I had no idea it was anything to do with my hormones, I felt I was too young! When I got tested though it turned out all my main four hormones were out of balance!

When I changed my diet and lifestyle to support my hormones, the results were amazing. I was back to my old self in a matter of weeks. I was so impressed that I went back to college to study nutrition and hormones, and now I’m helping women all over the world to get the same results.

When should we seek help?

If you’re not feeling yourself, you’re tired of being tired, your mood swings are affecting your relationships, your brain fog is affecting your work, you don’t sleep well. Or you can’t shift that stubborn weight no matter what you try.

Anything that stops you being your absolute best, get help. It’s not something you have to put up with!

What are five things we can all do to keep our hormones happy?

1) Ditch the sugar

Sugar causes havoc to our hormone system. It can raise our insulin levels, which can lead to diabetes if prolonged. Insulin is also our fat storing hormone, putting any excess sugar into our fat stores. Its not just sugar we need to be wary of. White flour products break down into sugar very quickly in our digestive system.

Try swapping white carbs to whole grains, avoid processed foods with added sugars, and swap white sugar for natural alternatives such as xylitol, coconut sugar or raw honey

2) Eat fat!

Fat is needed for hormone production and storage, absorption of fat soluble vitamins (A,C,E,D) and helps keep blood sugar stable, filling you up so you are not hungry between meals.  The obsession with low fat diets has really increased our risk of hormone issues. Women are slowly realising that fat is good for us and we don’t do well on low fat regimes.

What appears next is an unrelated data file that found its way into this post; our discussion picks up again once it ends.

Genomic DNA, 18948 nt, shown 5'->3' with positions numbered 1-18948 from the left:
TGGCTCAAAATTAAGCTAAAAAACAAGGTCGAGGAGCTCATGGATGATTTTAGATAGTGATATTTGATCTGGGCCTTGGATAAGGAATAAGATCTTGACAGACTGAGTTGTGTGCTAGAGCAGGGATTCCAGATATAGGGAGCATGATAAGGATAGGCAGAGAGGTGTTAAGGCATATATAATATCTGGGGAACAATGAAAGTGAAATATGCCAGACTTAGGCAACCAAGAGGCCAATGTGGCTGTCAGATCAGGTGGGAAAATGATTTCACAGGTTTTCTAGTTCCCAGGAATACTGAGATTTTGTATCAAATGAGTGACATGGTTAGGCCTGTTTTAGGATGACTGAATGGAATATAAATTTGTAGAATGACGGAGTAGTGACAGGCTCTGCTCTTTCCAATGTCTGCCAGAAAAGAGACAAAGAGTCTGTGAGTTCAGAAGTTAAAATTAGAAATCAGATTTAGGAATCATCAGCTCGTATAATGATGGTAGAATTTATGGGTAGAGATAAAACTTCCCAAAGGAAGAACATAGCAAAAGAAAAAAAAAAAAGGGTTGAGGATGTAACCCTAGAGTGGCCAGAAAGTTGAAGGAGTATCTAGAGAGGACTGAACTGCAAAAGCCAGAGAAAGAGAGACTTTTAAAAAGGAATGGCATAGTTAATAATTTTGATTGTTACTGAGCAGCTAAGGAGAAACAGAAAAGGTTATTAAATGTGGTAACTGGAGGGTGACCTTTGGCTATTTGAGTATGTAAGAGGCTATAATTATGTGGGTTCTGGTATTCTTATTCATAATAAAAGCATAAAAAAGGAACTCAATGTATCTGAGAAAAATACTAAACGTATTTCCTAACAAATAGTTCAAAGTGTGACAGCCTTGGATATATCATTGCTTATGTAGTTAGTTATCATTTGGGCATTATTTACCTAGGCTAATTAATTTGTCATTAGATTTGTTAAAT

Add these healthy fats to your diet; coconut oil, olive oil, grass fed butter (Kerrygold), avocado, nuts, seeds, oily fish.  In addition, flaxseeds are really helpful for PMS and menopausal symptoms.

3) Breathe

Cortisol, our stress hormone, is extremely disruptive to our hormone balance, and is what contributes to our expanding middles!

While we might not be able to control or remove many of the stresses in our lives, we can certainly change our reactions to them. And we can incorporate some down time, even if it’s just for a few minutes a day.When cortisol is raised, we tend to take shorter breaths. This reduces the amount of oxygen we take in and prolongs the stress response.

Try doing 10 deep belly breaths every morning and before you go to bed. This helps to reset your stress hormones and also oxygenate your system.

4) Go organic

Pesticides and fertilisers used to grow non-organic fruit and veg are now known to cause hormone disruption.

Switch to organic fruit and vegetables are free of chemicals, and contain lots more nutrients. Organic dairy and meat are much healthier choices too –they are mostly from free range animals that are fed a natural diet and are free of hormones and antibiotics.

5) Eat your broccoli

Cruciferous vegetables (such as broccoli, cauliflower, cabbage, sprouts, kale, rocket, watercress) have a special compound called DIM, which can help to detoxify excess oestrogen in the body.

If your liver has a lot of toxins to deal with, things can back up and you could have excess oestrogen recirculated into your system. This can lead to ‘oestrogen dominance’ and symptoms include PMS, fibroids, breast tenderness and increased risk of cancer.

Try adding cruciferous vegetables to every meal (maybe not breakfast!). Make sure you cook them first if you have any thyroid issues as they can be goitrogenic.

You can read ore practical advice to keep your hormones in balance (and even find which ones you need to boost in particular) in Nicki’s book. You can also contact Nicki for a free discovery call.